Anunu Uwawah, a leader of the first takeover, stated, “I give one piece of advice to all women in all countries: They shouldn’t let any company cheat them.” (Salon, July 19, 2002)
Takeover yields victory
Nigerian women protesters who had taken over five fuel stations owned and operated by ChevronTexaco declared victory on July 25 . The women said they decided to end their eight-day siege of the stations because management had agreed to meet their demands to build schools and hospitals and provide jobs, electricity and clean water to their poor villages. It remains to be seen if ChevronTexaco bosses will actually live up to their end of the deal.
This was the second siege of ChevronTexaco within a two-week span. The first took place at the Escravos station when another group of Nigerian women made the same demands on the multimillion-dollar conglomerate. These women won concessions as well.
The women were highly organized during both protests as they blockaded entrances and took hundreds of mainly foreign oil workers hostage. The siege brought oil production to a virtual halt.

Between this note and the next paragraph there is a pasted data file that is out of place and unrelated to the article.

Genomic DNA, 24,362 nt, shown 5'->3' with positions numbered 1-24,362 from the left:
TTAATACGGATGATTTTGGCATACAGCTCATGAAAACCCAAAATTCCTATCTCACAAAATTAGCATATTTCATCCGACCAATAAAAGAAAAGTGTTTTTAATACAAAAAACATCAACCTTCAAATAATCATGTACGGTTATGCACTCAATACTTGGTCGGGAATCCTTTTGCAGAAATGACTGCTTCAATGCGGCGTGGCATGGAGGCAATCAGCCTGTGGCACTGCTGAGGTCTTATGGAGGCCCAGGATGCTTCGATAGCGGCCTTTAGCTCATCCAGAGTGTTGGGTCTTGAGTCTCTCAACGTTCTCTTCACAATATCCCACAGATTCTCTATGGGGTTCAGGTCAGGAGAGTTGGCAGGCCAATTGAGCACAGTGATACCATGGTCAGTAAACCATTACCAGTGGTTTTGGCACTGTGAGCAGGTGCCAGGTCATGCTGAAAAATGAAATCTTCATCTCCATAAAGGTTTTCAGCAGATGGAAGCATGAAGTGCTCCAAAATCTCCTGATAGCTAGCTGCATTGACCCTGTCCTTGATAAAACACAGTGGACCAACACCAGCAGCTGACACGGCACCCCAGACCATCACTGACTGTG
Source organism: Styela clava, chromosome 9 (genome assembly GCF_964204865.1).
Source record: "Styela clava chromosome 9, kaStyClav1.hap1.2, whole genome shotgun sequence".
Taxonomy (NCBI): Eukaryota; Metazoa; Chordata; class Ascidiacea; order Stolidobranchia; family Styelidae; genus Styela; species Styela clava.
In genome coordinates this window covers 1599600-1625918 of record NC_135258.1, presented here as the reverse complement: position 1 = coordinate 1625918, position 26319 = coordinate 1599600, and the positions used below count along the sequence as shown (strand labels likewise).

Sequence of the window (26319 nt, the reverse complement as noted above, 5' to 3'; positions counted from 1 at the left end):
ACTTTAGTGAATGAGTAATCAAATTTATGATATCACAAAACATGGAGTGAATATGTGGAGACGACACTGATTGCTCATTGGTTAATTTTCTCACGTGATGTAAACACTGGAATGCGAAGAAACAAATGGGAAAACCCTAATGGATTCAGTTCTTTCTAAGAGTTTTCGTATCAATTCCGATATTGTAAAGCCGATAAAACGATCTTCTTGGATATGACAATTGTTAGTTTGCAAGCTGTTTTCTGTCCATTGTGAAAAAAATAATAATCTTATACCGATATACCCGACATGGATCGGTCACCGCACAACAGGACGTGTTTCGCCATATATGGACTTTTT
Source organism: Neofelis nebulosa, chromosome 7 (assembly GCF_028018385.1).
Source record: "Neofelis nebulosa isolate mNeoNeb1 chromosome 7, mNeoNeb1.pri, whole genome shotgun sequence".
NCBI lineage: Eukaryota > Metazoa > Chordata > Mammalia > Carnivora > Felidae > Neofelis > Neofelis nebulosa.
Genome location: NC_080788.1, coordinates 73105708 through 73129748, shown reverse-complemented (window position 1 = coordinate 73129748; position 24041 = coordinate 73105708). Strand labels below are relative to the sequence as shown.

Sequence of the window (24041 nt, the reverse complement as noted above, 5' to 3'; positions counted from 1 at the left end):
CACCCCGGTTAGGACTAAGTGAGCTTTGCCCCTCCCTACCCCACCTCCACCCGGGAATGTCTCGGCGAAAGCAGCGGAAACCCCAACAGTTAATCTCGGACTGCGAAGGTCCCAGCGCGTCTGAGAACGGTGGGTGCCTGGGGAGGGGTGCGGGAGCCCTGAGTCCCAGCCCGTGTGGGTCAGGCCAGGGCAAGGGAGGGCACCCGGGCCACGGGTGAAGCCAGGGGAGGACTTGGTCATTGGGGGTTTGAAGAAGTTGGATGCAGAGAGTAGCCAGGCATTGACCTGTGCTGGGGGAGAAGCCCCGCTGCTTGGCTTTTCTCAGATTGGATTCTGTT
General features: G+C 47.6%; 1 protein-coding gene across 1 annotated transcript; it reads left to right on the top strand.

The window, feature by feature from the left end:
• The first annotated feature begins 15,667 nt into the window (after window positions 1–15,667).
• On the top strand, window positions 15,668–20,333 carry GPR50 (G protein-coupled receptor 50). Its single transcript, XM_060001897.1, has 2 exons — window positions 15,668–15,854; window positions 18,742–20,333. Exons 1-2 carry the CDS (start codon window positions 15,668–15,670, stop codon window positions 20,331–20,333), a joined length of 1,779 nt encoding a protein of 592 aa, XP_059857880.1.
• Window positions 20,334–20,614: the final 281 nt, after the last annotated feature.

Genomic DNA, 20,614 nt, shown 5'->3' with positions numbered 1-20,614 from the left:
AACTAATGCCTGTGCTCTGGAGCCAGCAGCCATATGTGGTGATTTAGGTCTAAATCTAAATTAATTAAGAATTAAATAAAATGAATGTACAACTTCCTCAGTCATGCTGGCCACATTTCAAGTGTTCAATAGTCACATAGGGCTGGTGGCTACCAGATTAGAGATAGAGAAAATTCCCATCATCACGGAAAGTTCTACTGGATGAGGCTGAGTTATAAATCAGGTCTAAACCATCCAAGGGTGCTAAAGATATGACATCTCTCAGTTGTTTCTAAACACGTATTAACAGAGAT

The Niger Delta, where both protests took place, is rich in oil reserves. But it is also one of the poorest regions of Africa due to the tragic legacy of colonialism and Western imperialist plunder.
The women understand the despicable role ChevronTexaco plays in taking the precious resource of oil from their community while not helping to create an economic infrastructure for the well-being of everyone in the region. The women used direct action to say, “Enough is enough.”
Esther Tolar, one of the protesters, said: “History has been made. Our culture is a patriarchal society. For women to come out like this and achieve what we have is out of the ordinary.”